In the present study, patients were randomized to a single educational intervention two weeks after minimal, mild or moderate head injury, or to no intervention, and thereafter invited to a follow-up 3 and 12 months after the injury. The aim was to study the effect of the educational intervention on outcome.
Materials and methods
The University Hospital of Stavanger is a local hospital for about 300,000 inhabitants. In 2003, a prospective observational study of head injury epidemiology registered a total of 581 referrals for head injury. Head injury was defined as physical damage to the brain or skull caused by external force, and the injuries were classified as minimal, mild, moderate or severe according to the Head Injury Severity Scale . Patients with isolated injuries to the scalp, face or cervical spine were not included. The present report includes all patients with minimal, mild and moderate head injury 15 years and older (n = 326).
Patients were examined and managed according to the Scandinavian guidelines for management of minimal, mild and moderate head injuries . All patients received standardized written information and advice on possible problems and the expected course of improvement after mild head injury at discharge. Age, sex, results from neurological examination including Glasgow Coma Scale (GCS) score, hospital admission or outpatient management and the use of and results from computer tomography (CT) examination were registered.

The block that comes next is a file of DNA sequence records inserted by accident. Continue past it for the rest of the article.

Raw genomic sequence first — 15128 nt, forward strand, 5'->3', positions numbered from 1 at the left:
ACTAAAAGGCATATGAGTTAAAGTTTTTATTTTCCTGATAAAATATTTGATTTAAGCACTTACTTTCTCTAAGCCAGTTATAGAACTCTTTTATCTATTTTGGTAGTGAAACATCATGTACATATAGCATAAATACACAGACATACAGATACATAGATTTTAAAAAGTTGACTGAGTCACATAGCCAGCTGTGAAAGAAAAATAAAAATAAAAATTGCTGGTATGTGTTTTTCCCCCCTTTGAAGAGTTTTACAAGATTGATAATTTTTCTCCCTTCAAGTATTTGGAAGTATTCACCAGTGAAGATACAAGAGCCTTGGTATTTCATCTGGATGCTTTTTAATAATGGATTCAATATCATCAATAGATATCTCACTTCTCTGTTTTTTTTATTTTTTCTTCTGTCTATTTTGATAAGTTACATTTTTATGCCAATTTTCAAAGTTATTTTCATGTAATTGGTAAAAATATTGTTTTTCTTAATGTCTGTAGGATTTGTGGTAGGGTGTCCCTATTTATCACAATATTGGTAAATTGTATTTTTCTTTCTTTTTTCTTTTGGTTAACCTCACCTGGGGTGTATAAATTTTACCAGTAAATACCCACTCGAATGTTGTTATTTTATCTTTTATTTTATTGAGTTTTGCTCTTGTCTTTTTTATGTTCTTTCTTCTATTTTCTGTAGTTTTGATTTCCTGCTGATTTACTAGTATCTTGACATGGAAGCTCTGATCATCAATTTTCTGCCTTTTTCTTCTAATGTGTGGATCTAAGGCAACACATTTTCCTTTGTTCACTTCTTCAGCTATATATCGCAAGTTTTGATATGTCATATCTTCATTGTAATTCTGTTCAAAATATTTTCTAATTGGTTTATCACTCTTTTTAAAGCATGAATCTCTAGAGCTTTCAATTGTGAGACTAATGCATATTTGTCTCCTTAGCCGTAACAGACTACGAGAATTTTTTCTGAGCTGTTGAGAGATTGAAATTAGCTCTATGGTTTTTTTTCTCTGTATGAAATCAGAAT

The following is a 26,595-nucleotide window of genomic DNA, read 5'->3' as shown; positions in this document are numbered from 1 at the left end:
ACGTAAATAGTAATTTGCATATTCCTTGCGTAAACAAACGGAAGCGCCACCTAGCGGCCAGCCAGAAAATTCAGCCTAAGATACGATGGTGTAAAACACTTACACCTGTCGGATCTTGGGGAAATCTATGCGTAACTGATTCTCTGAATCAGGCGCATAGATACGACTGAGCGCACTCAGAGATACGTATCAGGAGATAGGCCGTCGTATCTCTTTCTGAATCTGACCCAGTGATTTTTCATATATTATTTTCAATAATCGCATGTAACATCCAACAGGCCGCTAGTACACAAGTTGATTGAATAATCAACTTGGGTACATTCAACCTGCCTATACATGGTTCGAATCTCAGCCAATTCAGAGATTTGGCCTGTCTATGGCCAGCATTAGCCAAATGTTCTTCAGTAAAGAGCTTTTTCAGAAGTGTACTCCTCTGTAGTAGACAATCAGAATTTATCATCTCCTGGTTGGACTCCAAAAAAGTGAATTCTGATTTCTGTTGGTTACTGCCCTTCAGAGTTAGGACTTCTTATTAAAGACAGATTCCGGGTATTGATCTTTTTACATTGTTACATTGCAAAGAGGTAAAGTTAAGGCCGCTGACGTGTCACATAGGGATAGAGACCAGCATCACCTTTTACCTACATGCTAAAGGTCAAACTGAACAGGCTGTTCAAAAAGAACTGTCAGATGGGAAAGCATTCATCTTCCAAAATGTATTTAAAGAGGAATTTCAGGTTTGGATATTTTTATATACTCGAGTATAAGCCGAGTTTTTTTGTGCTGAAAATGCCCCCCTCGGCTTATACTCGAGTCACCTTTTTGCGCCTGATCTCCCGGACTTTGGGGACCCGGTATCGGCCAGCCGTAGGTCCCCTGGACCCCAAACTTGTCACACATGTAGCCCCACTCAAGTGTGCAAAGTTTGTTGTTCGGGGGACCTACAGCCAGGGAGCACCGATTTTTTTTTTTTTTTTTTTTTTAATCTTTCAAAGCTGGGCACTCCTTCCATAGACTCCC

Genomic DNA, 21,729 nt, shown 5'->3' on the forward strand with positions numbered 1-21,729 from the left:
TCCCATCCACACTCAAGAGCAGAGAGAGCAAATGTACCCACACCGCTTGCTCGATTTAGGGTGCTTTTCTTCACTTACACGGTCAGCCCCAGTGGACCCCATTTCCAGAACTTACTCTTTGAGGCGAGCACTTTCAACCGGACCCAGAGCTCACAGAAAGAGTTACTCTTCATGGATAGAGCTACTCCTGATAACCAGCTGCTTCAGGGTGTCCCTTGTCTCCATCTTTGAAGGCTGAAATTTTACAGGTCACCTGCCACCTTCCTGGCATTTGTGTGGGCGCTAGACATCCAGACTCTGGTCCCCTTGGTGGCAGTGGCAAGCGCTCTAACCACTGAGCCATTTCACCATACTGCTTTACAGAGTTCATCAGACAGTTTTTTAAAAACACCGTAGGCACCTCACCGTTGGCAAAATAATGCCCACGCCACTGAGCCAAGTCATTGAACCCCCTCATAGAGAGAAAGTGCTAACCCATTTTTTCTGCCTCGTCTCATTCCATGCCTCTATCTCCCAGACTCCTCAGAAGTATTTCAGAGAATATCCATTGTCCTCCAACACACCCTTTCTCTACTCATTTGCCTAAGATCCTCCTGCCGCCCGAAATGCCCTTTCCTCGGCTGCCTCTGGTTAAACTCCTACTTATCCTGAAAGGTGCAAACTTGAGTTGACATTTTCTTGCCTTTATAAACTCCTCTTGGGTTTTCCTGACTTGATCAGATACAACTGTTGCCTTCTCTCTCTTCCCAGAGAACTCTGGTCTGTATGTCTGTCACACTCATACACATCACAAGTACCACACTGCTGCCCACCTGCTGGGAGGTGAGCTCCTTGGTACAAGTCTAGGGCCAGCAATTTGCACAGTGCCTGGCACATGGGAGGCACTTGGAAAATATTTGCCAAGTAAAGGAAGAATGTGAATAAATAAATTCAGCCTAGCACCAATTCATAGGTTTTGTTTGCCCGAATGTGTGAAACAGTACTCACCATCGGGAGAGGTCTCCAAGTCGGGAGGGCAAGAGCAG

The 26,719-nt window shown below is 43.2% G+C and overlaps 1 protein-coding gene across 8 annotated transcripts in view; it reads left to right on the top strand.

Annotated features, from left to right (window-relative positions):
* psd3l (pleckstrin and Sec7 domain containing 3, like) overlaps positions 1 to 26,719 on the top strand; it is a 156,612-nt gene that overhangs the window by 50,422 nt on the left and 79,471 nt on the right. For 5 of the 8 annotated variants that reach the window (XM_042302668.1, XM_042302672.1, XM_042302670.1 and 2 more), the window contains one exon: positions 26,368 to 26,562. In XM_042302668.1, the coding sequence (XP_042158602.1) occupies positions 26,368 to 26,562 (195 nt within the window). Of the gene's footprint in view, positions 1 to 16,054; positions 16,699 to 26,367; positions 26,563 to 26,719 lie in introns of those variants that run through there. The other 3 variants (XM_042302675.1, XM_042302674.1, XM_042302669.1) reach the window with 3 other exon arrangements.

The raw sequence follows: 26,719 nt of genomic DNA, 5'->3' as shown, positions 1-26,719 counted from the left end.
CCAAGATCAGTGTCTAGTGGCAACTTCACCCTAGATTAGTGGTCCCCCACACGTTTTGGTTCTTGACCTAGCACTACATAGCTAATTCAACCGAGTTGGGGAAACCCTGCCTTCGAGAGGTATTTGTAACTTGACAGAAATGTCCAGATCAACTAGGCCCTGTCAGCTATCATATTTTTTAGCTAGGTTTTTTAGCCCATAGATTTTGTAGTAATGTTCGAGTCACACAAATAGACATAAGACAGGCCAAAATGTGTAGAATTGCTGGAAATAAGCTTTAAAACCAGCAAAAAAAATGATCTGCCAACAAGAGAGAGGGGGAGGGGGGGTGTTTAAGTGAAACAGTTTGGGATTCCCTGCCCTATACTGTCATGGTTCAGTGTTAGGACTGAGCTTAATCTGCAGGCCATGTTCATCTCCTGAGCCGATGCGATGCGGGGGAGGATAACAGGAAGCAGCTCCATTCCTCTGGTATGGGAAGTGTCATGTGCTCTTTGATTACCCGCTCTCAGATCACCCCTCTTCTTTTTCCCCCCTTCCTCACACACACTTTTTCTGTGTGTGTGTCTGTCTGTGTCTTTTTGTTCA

The 326 included patients underwent stratified randomization to an intervention group (n = 163) or a control group (n = 163). The stratification was done by a study assistant who received consecutive administrative information on included patients. Every second patient was allocated to the intervention group. Participants in this group were offered an educational consultation two weeks after the injury, while subjects allocated to the control group were not. Both groups were invited to follow up 3 and 12 months after injury. A total of 50 (15%) patients completed the study (intervention group n = 22 (13%), control group n = 28 (17%), not significant). The drop out rate was 85%.